The original words Olam in Hebrew, and AiOn in Greek, with their plurals and derivatives, which are the almost only ones made use of by the sacred writers to determine the duration of the punishment of the wicked in the other world; and are generally rendered eternal or everlasting; and supposed to mean a duration properly endless or co-eternal with God himself; do by no means so signify in Scripture. Nor are they ever, when spoken of created beings, to be extended longer than the several grand ages or periods of this sublunary world; beginning with the Mosaick Creation; hardly yet 6,000 years ago; and ending after the glorious millennium. Nay, these words are very frequently of a great deal narrower extension, and reach only to much shorter periods included therein. I shall begin with the language of the Septuagint version of the Old Testament, which is perpetually imitated by the writers of the New.

Genesis 6:4; The gyants are by Moses said to have been mighty men, which were (verse 5) ap' aiOnos (from eon, that is, from age). Ch. 9:12, This rain-bow is the token of the Covenant, eis geneas aiOnious (for generations age-lasting). Ch. 13:15, All the land which thou seest, to thee will I give it, and to thy seed, heOs aiOnos (till age-lasting). Ch. 17, verses 7, 13, and 19; I will establish my Covenant eis diathEkEn aiOnion (for a Covenant age-lasting). In Exodus 15:18, Daniel 12:3, and Micah 4:5, we find the expressions, "unto times age-lasting and beyond." Does not this last word prove that there will be even further times?

Later on Whiston quotes Revelation 19:20 and 20:10, and says: "These two additional texts are evidently of the same sort with the foregoing, and so stand in need of little additional observation. Only, since the place of Gehenna or Hell itself is said to be prepared for the Devil and his Angels, Matthew 25:41. And the same Devil is here said to be cast into this lake of fire, this makes it not a little probable that, whatever preludes to this dreadful punishment there may be upon this earth, at the coming on of this fire and brimstone, at the great day; yet will the upshot of all be no other than the fire of Gehenna or Hell, for ages of ages afterwards. Although it deserves our remark, that it is not directly said here, that the beast and the false prophet, but only the Devil, with Gog and Magog, shall be so long tormented there. It is also here highly worthy of our remark, that excepting this single place, relating to Gog and Magog, or to people utterly known to us, and not perhaps to be heard of till after the Millenium is over, the duration of the punishment of the wicked is never, I think, properly said to be for more than an age, a single age, in all the Books of the Old and New Testament. What other beings or actions soever are there said to be for aiOnes (ages), or for ages of ages, Which has not, I suppose, been hitherto observed by any commentator.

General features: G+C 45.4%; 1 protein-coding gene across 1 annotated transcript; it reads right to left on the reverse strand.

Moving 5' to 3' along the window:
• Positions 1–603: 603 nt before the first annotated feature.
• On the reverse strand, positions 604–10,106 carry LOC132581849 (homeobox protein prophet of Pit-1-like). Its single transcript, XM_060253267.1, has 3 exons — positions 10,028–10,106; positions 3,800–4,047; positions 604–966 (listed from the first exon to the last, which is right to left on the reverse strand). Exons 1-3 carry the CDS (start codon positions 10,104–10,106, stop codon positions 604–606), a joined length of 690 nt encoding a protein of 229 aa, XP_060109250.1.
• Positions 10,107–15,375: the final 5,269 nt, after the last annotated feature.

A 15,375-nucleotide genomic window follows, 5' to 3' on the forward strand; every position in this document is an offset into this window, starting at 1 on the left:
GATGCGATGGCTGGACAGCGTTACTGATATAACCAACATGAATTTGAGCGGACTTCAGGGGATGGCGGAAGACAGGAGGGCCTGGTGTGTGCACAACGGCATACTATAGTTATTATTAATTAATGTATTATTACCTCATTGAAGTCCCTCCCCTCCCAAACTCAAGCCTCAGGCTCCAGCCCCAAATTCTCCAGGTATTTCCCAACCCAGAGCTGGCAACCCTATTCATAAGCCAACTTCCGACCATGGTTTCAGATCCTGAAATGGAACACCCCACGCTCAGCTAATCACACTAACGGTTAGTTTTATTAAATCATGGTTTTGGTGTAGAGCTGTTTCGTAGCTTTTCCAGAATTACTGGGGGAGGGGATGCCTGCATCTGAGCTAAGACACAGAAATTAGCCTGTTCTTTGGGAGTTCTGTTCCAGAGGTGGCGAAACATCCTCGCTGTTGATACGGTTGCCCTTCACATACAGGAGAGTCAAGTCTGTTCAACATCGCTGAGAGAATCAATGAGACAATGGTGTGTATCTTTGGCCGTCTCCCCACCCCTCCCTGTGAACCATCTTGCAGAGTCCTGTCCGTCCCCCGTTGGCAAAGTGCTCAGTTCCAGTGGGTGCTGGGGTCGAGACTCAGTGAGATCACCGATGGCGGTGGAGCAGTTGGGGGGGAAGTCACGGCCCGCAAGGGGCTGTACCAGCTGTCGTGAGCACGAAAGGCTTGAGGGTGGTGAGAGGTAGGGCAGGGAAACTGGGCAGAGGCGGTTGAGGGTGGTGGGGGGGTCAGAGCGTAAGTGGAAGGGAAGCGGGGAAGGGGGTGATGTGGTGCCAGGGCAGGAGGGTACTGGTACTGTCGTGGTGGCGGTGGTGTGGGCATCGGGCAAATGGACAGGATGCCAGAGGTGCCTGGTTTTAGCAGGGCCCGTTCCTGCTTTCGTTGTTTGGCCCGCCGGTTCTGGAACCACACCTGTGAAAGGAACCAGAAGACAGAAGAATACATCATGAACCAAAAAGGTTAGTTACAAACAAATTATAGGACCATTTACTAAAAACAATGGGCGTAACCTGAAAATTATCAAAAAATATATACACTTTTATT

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I agree altogether with the Author's final statement.

A.T. Last updated 27.4.2006